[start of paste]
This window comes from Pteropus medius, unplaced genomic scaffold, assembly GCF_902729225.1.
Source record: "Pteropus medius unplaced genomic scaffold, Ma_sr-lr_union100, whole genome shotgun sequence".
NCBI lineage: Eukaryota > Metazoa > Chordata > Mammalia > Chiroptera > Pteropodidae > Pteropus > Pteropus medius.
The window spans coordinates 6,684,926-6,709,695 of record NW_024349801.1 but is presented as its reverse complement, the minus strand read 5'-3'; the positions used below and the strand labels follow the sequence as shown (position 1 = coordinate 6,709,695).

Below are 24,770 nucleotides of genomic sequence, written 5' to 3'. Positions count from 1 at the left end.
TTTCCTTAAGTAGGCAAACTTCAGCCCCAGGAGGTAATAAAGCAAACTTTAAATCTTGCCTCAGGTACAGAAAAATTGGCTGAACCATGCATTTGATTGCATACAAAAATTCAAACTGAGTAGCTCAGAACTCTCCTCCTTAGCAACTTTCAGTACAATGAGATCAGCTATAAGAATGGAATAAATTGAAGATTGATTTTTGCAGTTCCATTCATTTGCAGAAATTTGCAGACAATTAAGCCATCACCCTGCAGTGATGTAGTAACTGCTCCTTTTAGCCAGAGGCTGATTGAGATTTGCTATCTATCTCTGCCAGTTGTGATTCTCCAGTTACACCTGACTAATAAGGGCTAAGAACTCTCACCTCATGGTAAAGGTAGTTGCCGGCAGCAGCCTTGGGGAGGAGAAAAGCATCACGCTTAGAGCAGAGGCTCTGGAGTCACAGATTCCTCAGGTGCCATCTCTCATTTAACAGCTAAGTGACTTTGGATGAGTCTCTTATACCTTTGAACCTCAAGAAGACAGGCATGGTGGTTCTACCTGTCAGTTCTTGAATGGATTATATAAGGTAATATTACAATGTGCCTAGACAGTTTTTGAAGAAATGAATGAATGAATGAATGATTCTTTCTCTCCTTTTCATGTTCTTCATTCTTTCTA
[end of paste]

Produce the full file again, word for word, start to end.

This window comes from Pteropus medius, unplaced genomic scaffold, assembly GCF_902729225.1.
Source record: "Pteropus medius unplaced genomic scaffold, Ma_sr-lr_union100, whole genome shotgun sequence".
NCBI lineage: Eukaryota > Metazoa > Chordata > Mammalia > Chiroptera > Pteropodidae > Pteropus > Pteropus medius.
The window spans coordinates 6,684,926-6,709,695 of record NW_024349801.1 but is presented as its reverse complement, the minus strand read 5'-3'; the positions used below and the strand labels follow the sequence as shown (position 1 = coordinate 6,709,695).

Below are 24,770 nucleotides of genomic sequence, written 5' to 3'. Positions count from 1 at the left end.
TTTCCTTAAGTAGGCAAACTTCAGCCCCAGGAGGTAATAAAGCAAACTTTAAATCTTGCCTCAGGTACAGAAAAATTGGCTGAACCATGCATTTGATTGCATACAAAAATTCAAACTGAGTAGCTCAGAACTCTCCTCCTTAGCAACTTTCAGTACAATGAGATCAGCTATAAGAATGGAATAAATTGAAGATTGATTTTTGCAGTTCCATTCATTTGCAGAAATTTGCAGACAATTAAGCCATCACCCTGCAGTGATGTAGTAACTGCTCCTTTTAGCCAGAGGCTGATTGAGATTTGCTATCTATCTCTGCCAGTTGTGATTCTCCAGTTACACCTGACTAATAAGGGCTAAGAACTCTCACCTCATGGTAAAGGTAGTTGCCGGCAGCAGCCTTGGGGAGGAGAAAAGCATCACGCTTAGAGCAGAGGCTCTGGAGTCACAGATTCCTCAGGTGCCATCTCTCATTTAACAGCTAAGTGACTTTGGATGAGTCTCTTATACCTTTGAACCTCAAGAAGACAGGCATGGTGGTTCTACCTGTCAGTTCTTGAATGGATTATATAAGGTAATATTACAATGTGCCTAGACAGTTTTTGAAGAAATGAATGAATGAATGAATGATTCTTTCTCTCCTTTTCATGTTCTTCATTCTTTCTA